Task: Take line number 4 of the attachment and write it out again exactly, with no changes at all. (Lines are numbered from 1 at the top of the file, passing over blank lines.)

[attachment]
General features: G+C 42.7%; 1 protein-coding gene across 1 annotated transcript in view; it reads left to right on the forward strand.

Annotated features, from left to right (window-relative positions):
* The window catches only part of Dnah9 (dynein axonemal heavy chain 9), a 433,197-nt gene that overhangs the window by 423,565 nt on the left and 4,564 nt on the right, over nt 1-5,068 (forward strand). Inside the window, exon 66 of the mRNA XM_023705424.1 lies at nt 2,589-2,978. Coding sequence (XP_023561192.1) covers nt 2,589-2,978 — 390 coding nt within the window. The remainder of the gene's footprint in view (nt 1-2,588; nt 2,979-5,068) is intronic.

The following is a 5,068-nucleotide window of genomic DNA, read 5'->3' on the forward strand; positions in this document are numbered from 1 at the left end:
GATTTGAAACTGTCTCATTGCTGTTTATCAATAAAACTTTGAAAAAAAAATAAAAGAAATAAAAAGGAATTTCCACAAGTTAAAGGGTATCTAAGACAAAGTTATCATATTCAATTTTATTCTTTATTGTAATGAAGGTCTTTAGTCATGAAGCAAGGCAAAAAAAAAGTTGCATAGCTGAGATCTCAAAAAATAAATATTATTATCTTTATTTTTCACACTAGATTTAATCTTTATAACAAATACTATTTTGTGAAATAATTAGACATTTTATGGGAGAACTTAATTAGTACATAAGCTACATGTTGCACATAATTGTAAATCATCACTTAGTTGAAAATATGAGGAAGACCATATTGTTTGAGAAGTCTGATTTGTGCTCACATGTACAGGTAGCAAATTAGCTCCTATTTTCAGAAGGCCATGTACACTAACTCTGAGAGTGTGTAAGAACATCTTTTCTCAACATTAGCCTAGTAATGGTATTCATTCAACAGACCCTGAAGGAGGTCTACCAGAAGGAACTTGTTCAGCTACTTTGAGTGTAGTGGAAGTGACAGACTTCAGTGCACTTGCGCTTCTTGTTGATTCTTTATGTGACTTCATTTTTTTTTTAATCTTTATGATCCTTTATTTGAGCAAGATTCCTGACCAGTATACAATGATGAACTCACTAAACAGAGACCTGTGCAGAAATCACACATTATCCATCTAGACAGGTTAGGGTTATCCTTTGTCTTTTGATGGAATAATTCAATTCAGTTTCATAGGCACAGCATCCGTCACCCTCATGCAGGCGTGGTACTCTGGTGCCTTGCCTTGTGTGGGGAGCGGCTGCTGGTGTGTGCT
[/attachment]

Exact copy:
The following is a 5,068-nucleotide window of genomic DNA, read 5'->3' on the forward strand; positions in this document are numbered from 1 at the left end: